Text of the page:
July 31, 2008

the plan is planned

I missed my bus from Cairo this morning, so I'm going to fly to Tel Aviv. At 4 am, which means getting to the airport in the middle of the night (maybe 1 am) for security screening. Especially considering I have a last-minute one-way ticket on El Al. Think anyone might be jumpy about that? The good thing is that the flight takes an hour twenty, where a bus would be 14 hours at a conservative estimate.

Then: two days in Jerusalem (and maybe Bethlehem), and I go see my cousins in some little town between Tel Aviv and Haifa.

It's a good plan, I think, but either way it's the plan I've got.

July 30, 2008

egypt #2: interesting things about Cairo

A man weaving his bicycle in and out of Cairo traffic (worst I've ever seen) with a 12-foot tray of pita balanced on his head.


Every few blocks there's a juice place where, for 40-60 cents, you can get a glass of fresh pomegranate, guava, mango, or orange juice. I get one and then, ten minutes later, find myself thinking, "Is it too soon for another?"


Women wearing gloves (and black robes and face veils) for modesty in the Cairo heat.


I don't mind wearing long pants - or the heat itself - as much as I thought I would. To be honest I mind it less than wearing modest clothes for Shabbat at Orthodox homes.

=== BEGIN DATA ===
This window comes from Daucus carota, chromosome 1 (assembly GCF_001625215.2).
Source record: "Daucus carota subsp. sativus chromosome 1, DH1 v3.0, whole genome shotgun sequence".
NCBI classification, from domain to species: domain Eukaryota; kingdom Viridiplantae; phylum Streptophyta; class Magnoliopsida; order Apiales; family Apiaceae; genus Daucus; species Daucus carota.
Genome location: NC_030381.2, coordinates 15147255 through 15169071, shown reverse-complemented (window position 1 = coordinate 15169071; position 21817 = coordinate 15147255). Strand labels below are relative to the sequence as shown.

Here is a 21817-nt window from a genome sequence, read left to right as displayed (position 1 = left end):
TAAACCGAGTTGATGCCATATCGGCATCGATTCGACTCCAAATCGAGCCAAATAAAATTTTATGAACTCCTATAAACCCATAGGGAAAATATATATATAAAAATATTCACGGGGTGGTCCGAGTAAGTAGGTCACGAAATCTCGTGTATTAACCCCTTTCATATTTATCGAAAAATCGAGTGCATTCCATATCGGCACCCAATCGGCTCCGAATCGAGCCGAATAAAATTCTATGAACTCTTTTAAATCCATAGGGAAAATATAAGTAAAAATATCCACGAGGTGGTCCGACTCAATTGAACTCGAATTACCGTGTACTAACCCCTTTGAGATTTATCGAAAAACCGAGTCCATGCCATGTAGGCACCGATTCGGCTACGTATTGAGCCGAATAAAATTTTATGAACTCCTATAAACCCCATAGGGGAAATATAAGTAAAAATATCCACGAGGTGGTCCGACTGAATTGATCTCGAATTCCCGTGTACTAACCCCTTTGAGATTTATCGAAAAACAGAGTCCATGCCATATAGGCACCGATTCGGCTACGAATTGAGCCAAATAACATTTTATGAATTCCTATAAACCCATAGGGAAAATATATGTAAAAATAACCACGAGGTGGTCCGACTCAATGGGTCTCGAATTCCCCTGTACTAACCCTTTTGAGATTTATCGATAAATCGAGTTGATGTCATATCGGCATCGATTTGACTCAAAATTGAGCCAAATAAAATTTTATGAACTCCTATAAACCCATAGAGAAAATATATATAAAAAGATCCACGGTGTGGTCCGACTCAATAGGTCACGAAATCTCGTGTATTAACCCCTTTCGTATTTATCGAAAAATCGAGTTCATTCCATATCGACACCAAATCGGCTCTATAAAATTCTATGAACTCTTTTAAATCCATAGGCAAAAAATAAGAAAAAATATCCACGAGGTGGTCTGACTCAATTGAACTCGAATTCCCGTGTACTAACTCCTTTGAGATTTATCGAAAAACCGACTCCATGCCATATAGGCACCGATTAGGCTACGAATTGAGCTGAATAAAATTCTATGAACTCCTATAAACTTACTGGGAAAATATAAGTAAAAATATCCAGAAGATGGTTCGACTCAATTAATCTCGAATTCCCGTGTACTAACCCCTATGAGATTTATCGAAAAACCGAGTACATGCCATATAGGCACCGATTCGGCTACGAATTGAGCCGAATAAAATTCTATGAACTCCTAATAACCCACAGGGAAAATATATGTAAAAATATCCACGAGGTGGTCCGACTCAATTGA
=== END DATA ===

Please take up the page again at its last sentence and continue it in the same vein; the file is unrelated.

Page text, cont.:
Crossing the street is absolutely terrifying.


Cairo is the dirtiest place I've ever been. The city redefines air pollution, and it sticks to your body and makes you dirty whether you touch anything or not.


Bargaining for taxis is entertaining. You flag down a taxi by - well, really, if you're a foreign woman, by existing, and then state your destination and ask, "Bi-kam?" How much? Often the driver will shrug and say, "No problem, no problem," but in that case I won't get into the car, because I want an agreement before we get there. Other times the request is several times the going rate - it's worth trying, after all, and the fares are really cheap anyway - and then there's the counter-offer and sometimes a little "That's too much, you know it's too much" and then the agreement, or you wave the taxi on and wait for the next one. Which arrives in 2.8 seconds, or sometimes is already waiting.


Is it too soon for another pomegranate juice?

school of no: pyramids campus

The tourist hassle at the Pyramids is intense.

"Excuse me madame! Hello madame! Excuse me! Hey!"

Don't look don't look don't look.